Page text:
Today, phones have become a large part of people’s day-to-day lives. Naturally, when changes come to them, we get excited and stressed if they do not work. This year has been a large year for phone updates from both Apple and Google.
Back in October, when I reviewed iOS 8, the OS, or operating system, was still filled with bugs and had yet to hit it is full potential. When iOS 8.1 was released, it brought some of the stability and features that were talked about. I found the that there was still some bugs that affected the launch and stability of applications. iOS 8.2 fixed a few issues, including the stability of first-party apps, such as the music app, but it was still crashing when I played certain songs.
On April 8, Apple released iOS 8.3, which brought overall improvements, such as app launching, Wi-Fi, Control Center, Safari, third-party keyboards and various bugs across the board. Most importantly, Apple added few new emojis with the new update. The update gives skin tone option for the emojis. There was no brand new emojis, but just more rebranded icons that give a slight refreshing look to the use of them. Sadly, the new emojis use the new iOS design language, but most still match the previous design language. Overall, the performance is improving, and apps are crashing less and less.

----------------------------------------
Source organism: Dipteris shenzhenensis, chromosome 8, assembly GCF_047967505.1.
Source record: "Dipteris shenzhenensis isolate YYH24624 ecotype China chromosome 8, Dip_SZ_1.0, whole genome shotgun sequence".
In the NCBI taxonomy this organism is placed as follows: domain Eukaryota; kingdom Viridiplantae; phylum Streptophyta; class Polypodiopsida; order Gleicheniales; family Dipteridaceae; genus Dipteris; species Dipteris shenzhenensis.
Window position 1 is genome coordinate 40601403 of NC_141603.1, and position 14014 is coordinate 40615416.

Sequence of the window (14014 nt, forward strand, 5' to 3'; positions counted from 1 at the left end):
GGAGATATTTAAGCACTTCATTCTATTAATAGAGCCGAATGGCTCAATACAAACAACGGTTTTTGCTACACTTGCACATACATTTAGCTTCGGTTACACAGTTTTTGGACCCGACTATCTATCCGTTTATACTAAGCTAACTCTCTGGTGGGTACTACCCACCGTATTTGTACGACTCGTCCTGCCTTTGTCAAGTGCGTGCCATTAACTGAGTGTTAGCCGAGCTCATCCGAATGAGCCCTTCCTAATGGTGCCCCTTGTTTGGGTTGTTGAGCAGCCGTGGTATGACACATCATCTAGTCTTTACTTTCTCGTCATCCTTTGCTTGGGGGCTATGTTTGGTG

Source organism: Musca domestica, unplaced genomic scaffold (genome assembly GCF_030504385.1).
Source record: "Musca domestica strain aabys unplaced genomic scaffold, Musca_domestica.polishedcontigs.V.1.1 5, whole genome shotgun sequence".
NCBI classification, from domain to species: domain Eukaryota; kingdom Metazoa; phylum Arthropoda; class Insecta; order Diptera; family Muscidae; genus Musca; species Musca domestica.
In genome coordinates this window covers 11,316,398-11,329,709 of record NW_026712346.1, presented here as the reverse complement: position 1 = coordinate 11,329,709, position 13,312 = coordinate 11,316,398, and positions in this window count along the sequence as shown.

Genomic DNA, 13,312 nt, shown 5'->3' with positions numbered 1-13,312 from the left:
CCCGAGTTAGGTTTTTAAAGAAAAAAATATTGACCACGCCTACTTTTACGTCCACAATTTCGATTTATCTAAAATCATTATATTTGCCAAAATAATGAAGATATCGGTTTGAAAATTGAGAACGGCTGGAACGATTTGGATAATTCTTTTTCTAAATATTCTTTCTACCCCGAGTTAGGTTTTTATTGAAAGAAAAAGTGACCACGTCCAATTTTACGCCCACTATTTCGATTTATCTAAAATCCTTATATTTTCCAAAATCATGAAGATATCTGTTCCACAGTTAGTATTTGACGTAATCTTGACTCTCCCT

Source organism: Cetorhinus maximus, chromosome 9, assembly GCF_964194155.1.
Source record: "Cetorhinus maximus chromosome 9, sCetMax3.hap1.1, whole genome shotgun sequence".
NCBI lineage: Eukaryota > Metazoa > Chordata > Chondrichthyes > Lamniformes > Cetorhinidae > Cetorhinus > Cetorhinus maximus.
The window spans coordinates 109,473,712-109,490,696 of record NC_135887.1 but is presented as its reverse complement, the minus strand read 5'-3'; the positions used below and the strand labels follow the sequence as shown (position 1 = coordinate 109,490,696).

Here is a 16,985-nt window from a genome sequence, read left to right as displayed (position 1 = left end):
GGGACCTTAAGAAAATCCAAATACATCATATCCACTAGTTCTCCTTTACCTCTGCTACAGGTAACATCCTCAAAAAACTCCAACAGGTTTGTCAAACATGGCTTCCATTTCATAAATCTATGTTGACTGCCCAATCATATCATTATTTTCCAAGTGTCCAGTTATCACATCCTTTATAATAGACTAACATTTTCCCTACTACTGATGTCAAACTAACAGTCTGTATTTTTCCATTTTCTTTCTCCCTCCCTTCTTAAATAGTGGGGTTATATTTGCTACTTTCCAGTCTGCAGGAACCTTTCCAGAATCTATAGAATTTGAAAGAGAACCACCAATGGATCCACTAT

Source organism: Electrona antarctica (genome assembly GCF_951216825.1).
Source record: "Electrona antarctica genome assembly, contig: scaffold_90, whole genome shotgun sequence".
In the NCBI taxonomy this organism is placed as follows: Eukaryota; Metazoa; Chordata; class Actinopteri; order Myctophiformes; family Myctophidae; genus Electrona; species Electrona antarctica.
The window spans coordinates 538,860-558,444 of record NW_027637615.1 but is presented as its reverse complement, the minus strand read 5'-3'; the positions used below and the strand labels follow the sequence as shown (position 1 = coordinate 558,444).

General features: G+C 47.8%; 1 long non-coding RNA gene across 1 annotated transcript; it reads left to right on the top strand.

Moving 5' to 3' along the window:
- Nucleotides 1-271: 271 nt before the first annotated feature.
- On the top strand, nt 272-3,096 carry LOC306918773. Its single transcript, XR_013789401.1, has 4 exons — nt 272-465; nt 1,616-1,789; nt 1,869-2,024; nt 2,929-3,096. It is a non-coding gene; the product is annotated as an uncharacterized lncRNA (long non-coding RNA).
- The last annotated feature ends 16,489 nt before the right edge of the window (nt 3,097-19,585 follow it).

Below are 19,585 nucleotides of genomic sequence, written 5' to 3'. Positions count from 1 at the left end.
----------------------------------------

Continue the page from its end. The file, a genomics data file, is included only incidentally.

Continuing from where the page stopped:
Apple has announced that in the coming months, they will be releasing iOS 8.4, which brings a redesigned music app to compete with other leaders in the music market. iOS 9 is expected to announced June 8.
Back in November, Google announced the latest version of their operating system, Android 5.0 Lollipop. It gave the device a fluid flow and new animations to make the experience fluid and extensive. It brought a new design language, called Material Design, along with improving notifications by adding them to the home screen and redesigning the entire OS.
In my opinion, it is one of the best operating systems currently on the market. The stability of the operating system is strong, and it is build to use very little memory, making the device fluid with zero lag and a true joy to use. One the downside, the complete redesign adds some struggles for manufacturers to update their device quickly. Currently, only 5.4 percent of Android devices are running Android Lollipop.
In conclusion, with either mobile platform you prefer, you are getting great benefits. They are both fluid with bright icons and an enjoyable interface to use. I would recommend to keep your device up-to-date to enjoy the latest technology.
Article and photo by Matthew Coolman, staff social media/technology manager